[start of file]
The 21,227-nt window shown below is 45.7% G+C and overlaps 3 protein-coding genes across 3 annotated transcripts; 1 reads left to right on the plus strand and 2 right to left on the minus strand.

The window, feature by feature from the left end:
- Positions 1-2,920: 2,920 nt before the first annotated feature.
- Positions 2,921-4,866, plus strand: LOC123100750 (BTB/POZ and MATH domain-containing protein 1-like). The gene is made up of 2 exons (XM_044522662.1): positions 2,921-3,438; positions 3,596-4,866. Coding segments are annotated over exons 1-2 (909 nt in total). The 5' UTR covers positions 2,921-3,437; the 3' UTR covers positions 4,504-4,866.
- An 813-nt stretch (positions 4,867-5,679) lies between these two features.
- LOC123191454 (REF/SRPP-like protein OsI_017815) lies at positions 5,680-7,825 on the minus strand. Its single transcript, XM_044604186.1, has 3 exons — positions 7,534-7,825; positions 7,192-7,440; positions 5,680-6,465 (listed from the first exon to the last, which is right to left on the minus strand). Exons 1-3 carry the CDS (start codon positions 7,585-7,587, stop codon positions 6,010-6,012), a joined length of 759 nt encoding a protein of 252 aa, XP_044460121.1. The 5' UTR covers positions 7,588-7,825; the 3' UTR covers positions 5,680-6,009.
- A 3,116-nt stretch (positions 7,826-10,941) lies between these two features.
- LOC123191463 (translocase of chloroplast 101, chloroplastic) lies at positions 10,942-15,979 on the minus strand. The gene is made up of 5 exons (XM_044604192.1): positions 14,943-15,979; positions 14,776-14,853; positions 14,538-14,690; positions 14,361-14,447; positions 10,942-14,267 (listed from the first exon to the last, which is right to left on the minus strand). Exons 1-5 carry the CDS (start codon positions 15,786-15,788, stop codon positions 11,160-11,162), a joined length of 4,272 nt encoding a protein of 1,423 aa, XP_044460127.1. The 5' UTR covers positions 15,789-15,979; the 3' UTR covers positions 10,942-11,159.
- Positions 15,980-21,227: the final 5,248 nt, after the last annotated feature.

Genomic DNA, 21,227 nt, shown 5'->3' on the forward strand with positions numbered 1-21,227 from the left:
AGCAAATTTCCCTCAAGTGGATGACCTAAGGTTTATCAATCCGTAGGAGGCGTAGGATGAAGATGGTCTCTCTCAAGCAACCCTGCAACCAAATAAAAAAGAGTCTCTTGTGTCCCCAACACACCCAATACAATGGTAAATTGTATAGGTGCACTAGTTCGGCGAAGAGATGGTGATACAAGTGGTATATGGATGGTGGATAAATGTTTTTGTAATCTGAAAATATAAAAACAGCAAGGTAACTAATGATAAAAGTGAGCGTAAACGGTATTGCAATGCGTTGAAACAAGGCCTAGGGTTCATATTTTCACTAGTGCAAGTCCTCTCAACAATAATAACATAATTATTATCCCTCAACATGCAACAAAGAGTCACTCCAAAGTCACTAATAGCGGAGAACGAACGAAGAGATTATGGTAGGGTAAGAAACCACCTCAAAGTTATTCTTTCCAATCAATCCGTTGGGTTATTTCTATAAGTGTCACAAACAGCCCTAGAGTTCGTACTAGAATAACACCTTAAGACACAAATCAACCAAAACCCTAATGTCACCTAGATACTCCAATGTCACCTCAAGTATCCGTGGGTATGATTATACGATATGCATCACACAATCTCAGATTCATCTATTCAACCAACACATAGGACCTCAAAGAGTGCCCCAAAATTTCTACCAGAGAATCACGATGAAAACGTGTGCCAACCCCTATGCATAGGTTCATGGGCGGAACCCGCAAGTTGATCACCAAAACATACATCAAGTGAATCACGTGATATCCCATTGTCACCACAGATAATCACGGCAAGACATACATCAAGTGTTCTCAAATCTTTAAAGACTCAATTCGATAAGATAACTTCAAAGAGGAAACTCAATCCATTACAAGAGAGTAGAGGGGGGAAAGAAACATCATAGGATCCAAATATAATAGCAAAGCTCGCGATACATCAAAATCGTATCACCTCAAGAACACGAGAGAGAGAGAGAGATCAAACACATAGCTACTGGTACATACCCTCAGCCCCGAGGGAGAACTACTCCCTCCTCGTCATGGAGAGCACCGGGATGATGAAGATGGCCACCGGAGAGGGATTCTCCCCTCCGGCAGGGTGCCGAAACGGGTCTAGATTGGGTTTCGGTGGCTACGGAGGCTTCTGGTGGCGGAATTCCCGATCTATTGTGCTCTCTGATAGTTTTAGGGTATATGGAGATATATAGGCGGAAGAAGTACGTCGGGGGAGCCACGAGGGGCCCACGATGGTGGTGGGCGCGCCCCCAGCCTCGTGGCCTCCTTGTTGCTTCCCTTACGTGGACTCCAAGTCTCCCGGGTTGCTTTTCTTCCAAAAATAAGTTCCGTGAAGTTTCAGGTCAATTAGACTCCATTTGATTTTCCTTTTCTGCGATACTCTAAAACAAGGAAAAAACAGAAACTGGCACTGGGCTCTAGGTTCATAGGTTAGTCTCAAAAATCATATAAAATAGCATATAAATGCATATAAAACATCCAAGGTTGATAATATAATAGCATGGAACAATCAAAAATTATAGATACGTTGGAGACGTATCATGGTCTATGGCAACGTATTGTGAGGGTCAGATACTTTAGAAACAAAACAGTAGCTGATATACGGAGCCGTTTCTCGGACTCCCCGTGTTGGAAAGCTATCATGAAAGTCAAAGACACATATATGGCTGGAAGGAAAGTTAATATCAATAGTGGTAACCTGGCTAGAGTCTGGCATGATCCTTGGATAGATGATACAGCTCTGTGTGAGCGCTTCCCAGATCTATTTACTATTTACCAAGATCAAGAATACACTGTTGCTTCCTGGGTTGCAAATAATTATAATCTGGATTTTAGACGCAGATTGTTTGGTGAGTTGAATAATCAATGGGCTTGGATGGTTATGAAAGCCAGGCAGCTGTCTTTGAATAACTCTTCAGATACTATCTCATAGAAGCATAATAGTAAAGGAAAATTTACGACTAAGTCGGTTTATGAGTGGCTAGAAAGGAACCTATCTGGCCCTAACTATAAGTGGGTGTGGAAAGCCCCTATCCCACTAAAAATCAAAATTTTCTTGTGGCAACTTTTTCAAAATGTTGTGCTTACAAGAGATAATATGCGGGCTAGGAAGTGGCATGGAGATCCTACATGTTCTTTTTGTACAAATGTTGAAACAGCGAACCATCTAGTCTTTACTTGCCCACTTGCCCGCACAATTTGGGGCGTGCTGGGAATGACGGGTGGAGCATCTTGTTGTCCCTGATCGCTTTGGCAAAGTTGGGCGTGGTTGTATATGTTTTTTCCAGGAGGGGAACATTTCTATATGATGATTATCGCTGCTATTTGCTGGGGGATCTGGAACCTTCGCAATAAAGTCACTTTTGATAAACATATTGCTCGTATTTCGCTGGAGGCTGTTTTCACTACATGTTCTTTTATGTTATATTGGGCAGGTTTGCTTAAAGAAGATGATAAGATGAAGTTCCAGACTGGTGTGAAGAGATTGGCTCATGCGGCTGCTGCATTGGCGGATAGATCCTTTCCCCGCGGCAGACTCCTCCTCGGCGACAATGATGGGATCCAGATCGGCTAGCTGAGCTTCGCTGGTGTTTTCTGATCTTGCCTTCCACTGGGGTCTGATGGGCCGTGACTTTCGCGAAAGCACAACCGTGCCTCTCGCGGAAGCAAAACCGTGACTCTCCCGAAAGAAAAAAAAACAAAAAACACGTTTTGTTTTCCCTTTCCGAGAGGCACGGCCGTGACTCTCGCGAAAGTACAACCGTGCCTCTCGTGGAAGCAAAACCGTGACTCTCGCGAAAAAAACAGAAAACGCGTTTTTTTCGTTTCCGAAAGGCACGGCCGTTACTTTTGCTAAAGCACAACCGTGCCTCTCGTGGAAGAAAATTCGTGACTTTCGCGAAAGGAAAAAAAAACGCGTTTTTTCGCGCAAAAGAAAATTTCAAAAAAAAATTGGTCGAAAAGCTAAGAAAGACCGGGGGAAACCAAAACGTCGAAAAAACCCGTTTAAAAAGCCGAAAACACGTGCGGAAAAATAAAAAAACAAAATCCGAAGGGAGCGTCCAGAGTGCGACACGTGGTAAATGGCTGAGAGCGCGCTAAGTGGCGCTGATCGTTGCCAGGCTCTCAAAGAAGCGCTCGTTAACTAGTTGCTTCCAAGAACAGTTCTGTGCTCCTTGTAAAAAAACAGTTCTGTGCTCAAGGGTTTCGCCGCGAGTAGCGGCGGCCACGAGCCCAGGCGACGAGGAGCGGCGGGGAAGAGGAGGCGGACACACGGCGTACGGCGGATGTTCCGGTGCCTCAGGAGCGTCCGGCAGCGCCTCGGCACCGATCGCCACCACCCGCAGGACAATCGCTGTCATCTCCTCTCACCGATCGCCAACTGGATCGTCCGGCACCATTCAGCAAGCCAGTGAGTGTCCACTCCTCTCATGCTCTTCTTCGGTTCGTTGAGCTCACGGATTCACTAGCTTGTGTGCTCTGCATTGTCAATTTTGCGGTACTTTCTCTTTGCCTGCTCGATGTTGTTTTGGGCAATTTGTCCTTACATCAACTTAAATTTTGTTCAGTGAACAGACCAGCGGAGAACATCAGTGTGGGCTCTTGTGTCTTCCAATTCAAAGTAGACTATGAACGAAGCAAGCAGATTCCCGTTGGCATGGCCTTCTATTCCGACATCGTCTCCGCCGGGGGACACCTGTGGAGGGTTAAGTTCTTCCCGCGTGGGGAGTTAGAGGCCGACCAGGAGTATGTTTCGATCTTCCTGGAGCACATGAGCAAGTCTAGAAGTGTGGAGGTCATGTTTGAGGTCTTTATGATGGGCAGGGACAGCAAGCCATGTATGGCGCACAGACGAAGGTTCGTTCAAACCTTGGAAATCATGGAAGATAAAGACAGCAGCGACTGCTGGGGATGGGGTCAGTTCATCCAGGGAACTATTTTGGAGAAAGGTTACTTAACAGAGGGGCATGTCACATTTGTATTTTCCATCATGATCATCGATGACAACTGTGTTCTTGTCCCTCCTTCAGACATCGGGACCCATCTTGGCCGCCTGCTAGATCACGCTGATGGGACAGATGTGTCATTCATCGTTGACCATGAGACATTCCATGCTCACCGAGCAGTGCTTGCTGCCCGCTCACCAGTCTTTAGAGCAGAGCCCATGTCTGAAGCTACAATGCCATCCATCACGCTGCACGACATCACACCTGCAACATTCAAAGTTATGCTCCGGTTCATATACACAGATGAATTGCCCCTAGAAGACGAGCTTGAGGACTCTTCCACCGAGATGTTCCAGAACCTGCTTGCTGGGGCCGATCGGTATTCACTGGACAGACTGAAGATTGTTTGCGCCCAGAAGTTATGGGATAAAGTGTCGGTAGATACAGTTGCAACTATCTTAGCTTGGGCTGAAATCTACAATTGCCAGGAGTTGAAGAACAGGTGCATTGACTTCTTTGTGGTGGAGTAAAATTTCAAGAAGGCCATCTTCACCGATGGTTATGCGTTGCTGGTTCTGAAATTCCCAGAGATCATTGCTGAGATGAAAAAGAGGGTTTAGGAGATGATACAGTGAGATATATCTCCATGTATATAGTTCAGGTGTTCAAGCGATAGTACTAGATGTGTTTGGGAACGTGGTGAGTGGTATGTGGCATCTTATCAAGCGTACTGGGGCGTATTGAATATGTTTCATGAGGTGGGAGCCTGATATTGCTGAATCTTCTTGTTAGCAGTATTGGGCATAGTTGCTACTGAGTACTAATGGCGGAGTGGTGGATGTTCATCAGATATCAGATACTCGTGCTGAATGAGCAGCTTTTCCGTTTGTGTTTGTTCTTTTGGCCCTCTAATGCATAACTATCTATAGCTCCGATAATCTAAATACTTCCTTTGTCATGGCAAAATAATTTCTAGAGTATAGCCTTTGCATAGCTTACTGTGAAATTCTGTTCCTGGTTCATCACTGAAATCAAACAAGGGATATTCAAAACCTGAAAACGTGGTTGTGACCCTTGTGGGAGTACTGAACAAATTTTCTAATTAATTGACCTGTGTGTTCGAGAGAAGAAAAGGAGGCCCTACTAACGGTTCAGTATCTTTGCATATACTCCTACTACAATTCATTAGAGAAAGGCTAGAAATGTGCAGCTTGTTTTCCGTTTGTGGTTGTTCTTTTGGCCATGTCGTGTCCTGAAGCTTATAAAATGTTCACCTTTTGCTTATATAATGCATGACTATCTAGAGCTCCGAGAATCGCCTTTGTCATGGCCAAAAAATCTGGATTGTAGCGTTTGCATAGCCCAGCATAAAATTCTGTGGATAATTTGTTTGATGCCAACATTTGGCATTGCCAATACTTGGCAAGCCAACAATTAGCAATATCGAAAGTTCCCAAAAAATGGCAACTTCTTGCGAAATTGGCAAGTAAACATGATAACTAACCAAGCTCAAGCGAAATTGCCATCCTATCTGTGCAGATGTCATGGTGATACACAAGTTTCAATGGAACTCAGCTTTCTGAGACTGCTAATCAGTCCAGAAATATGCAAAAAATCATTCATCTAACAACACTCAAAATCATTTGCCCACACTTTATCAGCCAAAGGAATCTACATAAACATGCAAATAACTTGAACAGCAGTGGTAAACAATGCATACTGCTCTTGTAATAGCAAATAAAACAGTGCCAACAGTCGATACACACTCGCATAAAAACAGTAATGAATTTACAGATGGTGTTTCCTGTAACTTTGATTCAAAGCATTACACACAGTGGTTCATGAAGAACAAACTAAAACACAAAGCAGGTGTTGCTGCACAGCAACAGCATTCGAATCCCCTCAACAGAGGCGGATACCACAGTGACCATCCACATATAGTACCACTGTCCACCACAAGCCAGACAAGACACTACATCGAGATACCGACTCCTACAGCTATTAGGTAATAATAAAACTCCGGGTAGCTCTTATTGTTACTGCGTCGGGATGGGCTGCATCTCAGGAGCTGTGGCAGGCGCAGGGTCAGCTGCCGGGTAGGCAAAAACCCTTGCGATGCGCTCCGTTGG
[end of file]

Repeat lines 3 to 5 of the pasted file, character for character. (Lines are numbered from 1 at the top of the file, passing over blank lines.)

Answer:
- Positions 1-2,920: 2,920 nt before the first annotated feature.
- Positions 2,921-4,866, plus strand: LOC123100750 (BTB/POZ and MATH domain-containing protein 1-like). The gene is made up of 2 exons (XM_044522662.1): positions 2,921-3,438; positions 3,596-4,866. Coding segments are annotated over exons 1-2 (909 nt in total). The 5' UTR covers positions 2,921-3,437; the 3' UTR covers positions 4,504-4,866.
- An 813-nt stretch (positions 4,867-5,679) lies between these two features.